Molecule that plays key role in acupuncture identified

Washington, May 31 (IANS) A molecule has been found to play a key role in the effectiveness of acupuncture, says a new study.

Applying that knowledge, researchers were able to triple the beneficial effects of acupuncture by adding a medication approved to treat leukemia in people.

‘Acupuncture has been a mainstay of medical treatment in certain parts of the world for 4,000 years, but because it has not been understood completely, many people have remained sceptical,’ said Maiken Nedergaard.

‘In this work, we provide information about one physical mechanism through which acupuncture reduces pain in the body,’ she added.

Nedergaard is the co-director of the University of Rochester Medical Centre (URMC) for Translational Neuromedicine.

The research focuses on adenosine, a natural compound known for its role in regulating sleep, for its effects on the heart, and for its anti-inflammatory properties.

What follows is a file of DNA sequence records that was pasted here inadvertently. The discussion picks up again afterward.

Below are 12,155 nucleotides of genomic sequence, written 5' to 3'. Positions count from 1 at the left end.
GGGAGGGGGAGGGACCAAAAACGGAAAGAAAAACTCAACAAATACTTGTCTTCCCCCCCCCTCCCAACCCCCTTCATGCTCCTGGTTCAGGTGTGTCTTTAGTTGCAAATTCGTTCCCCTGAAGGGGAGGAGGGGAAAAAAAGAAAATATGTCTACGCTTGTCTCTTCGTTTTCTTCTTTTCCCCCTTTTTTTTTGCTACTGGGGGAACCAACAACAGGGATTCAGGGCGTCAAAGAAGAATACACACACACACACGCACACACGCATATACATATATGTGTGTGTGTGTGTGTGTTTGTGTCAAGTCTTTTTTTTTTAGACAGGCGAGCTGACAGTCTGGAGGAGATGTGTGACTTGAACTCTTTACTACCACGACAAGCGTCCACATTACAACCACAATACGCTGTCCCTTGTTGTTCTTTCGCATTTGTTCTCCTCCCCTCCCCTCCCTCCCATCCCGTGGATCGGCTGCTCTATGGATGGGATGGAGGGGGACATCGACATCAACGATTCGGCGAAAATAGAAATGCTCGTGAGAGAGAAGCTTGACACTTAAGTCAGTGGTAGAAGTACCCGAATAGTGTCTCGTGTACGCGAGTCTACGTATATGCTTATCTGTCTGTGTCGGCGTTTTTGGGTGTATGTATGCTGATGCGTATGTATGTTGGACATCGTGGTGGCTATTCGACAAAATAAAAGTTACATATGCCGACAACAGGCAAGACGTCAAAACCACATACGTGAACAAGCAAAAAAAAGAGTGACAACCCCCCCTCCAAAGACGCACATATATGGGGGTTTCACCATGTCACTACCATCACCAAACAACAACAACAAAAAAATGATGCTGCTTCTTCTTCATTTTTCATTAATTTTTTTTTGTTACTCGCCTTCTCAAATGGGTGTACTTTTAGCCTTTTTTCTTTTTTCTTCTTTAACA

But adenosine also acts as a natural painkiller, becoming active in the skin after an injury to inhibit nerve signals and ease pain in a way similar to lidocaine.

URMC researchers looked at the effects of acupuncture on the peripheral nervous system – the nerves in our body that aren’t part of the brain and spinal cord.

The research complements a rich, established body of work showing that in the central nervous system, acupuncture creates signals that cause the brain to churn out natural pain-killing endorphins.

The team performed acupuncture treatments on mice that had discomfort in one paw, said an URMC release.

They received a 30-minute acupuncture treatment each near the knee, with very fine needles rotated gently every five minutes, much as is done in standard acupuncture treatments with people.

In mice with normal functioning levels of adenosine, acupuncture reduced discomfort by two-thirds.

These findings were published online in Nature Neuroscience.